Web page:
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22 people die in horrific crash in KZN! Use these methods to promote safety on the roads for your company drivers

by , 06 September 2013
At least 22 people have died in a horrific accident in Pinetown, in KwaZulu-Natal. This after a truck crashed into four minibus taxis and a car last night. KZN authorities say the Pinetown accident occurred when the brakes allegedly failed on the truck. The driver of the truck has been arrested. He faces charges of culpable homicide and reckless and negligent driving. As an investigation into the crash gets under way, you can use these methods to promote safety on the roads if you employ company drivers.

South Africa has one of the highest motor vehicle accident (MVA) rates in the world.

Last night's crash in KwaZulu-Natal crash is just proof of that.

If you employ company drivers, you need to make sure road safety is your priority.

Here are effective methods you can use to ensure your drivers are safe on the roads

There Health&Safety Advisor says that there are certain important parts to safety on the roads. They include:

#1: The vehicle: You must always ensure your company's vehicles are in a roadworthy condition.

Using a checklist is the best way to do this. Your checklists should have the following items (as a minimum):

  • Is the car properly licensed?
  • Is the car on a service maintenance plan?
  • Does the service maintenance plan include lube services and full services?
  • Was the car serviced as per the maintenance plan? Is a history of vehicle performance, servicing and repair maintained?
  • Does the car get checked weekly for tire pressure, oil usage and water usage?
  • Do you do a trend analysis on fuel consumption versus kilometers travelled?
  • Does the car get cleaned and inspected regularly?
  • Does the driver do a daily inspection of the vehicle before using it?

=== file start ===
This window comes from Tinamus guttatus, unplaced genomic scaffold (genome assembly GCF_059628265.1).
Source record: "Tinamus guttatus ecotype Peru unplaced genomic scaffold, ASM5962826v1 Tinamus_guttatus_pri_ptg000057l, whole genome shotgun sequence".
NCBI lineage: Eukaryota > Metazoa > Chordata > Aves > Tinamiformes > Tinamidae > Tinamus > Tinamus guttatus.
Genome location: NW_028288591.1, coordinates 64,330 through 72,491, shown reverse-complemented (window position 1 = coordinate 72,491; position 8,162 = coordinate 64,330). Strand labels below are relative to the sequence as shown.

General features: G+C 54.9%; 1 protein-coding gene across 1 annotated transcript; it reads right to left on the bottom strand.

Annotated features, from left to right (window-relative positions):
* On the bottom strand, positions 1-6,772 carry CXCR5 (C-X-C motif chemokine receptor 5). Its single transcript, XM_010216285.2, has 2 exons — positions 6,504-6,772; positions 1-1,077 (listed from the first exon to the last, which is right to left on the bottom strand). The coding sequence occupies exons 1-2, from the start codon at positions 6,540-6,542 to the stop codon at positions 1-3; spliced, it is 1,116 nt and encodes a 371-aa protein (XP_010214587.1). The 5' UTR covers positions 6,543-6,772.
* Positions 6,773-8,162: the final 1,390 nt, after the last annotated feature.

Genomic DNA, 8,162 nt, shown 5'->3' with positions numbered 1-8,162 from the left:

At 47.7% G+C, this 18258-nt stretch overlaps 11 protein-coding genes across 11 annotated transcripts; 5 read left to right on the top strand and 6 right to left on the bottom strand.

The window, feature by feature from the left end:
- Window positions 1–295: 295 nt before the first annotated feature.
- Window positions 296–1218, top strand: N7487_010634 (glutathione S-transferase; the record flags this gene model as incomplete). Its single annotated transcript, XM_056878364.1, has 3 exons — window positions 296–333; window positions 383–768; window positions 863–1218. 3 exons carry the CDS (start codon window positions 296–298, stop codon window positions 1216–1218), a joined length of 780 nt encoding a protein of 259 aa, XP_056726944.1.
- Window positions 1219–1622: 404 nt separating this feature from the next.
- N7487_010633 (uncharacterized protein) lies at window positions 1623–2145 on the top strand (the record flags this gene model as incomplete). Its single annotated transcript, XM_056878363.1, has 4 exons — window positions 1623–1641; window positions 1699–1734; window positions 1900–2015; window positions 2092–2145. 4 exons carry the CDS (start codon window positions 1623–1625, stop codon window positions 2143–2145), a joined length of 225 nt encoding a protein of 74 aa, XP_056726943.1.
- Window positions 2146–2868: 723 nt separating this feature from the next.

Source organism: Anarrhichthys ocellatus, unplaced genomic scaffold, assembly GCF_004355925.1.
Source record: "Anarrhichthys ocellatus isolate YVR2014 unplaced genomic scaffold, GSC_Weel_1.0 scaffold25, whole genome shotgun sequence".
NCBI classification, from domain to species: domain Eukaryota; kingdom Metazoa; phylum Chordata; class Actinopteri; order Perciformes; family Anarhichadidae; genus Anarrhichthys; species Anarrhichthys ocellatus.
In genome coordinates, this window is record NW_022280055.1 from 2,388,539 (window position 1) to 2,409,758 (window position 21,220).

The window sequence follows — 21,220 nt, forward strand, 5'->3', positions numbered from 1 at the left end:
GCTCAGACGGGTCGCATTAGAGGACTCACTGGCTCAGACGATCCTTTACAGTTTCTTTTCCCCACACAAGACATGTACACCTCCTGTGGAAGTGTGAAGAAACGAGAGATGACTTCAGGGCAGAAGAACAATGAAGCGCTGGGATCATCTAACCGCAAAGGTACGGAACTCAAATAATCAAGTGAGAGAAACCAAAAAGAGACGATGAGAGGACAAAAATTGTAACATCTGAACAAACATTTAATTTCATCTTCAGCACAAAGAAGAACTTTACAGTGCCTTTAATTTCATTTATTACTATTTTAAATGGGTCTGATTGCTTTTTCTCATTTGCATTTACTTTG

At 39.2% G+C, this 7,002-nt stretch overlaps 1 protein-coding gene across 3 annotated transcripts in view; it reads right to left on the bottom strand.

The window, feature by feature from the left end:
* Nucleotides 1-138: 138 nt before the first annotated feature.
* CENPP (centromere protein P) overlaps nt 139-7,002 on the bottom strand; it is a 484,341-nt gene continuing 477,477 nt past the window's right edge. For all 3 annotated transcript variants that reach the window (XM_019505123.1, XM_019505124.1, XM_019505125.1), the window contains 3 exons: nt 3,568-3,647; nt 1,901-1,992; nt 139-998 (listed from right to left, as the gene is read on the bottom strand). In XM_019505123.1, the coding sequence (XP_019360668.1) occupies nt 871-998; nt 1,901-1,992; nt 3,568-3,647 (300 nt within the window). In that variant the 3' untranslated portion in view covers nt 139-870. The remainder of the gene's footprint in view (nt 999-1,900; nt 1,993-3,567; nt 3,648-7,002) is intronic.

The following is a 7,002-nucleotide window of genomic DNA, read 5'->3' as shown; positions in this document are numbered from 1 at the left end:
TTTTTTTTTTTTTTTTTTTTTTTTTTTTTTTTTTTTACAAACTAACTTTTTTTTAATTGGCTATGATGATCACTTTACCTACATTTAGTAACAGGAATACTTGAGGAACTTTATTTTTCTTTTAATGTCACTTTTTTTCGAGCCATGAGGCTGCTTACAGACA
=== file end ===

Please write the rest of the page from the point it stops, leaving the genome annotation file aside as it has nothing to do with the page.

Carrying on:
• Does the driver have an inspection checklist to complete each day?
  • Is the driver instructed to report any problems/deviations when inspecting the vehicle?
  • Are problems and deviations that could threaten safety resolved before the vehicle may be used?

You must also ensure your driver completes this daily inspection checklist before using a company car:

  • Do you have the logbook, keys, parking access control card, petrol card, pen and accident report forms?
  • Do you know how the car tracking system works?
  • Do you know where the panic button is situated?
  • Do you have the cell phone number of your company's Transport Manager and Health and Safety Officer?
  • Do you know the route to your destination?
  • Is there enough fuel in the car?
  • Are the tyres inflated?
  • Do the lights and indicators work?
  • Is the spare wheel in its place?
  • Is the fire extinguisher in its place and do you know how to use it?

#2: The driver's control of the vehicle: You can influence how well your driver controls the car by training them to improve their awareness and driving skills.

Although your driver has a license, it doesn't mean he uses his driving skills in a way that promotes safety on the roads.

So consider sending your driver for advanced training in driving safety. The advanced training must be provided by an approved registered instructor and should include (as a minimum) the following training:

  • Obstacle avoidance driving
  • Wet conditions (wet roads)
  • Misty conditions
  • Dawn and dusk driving
  • Driving on rough roads (gravel and sand)
  • Driving on roads that are in bad conditions (potholes etc.)
  • Driving on road under construction
  • Sudden braking

#3: The driver's ability to obey the rules of the road: You know that your driver has a licence to drive the company vehicle, but how well does he obey the rules of the road? How often does he get caught for speeding? How often does he get tickets for going through a stop street or for going through a red robot? How well does he know the rules of the road?

Luckily, there are two ways of checking these issues.

The first is follow your driver at various intervals and watch how he drives and whether he obeys road traffic signs. To discuss problems with your worker, you need to write a report on what you have observed. Remember, your driver mustn't' be aware you're doing these observations as it defeats the purpose.

The second is to install software into the car that'll give you a printout of everything you need to know.

The software must be able to:

  • Provide you with mileage and fuel usage;
  • Driving skills and techniques of the operator, such as harsh braking and fast acceleration;
  • Where the car was driven to and for how long;
  • Whether speed limits were obeyed or not.

Keep in mind that this software is very expensive. Unless it can tell you whether the driver is following the traffic rules, it doesn't have much of an impact on what you want to achieve.

Take these measures today to help reduce the risk of accidents like the one that took place yesterday in Pinetown.


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22 people die in horrific crash in KZN! Use these methods to promote safety on the roads for your company drivers
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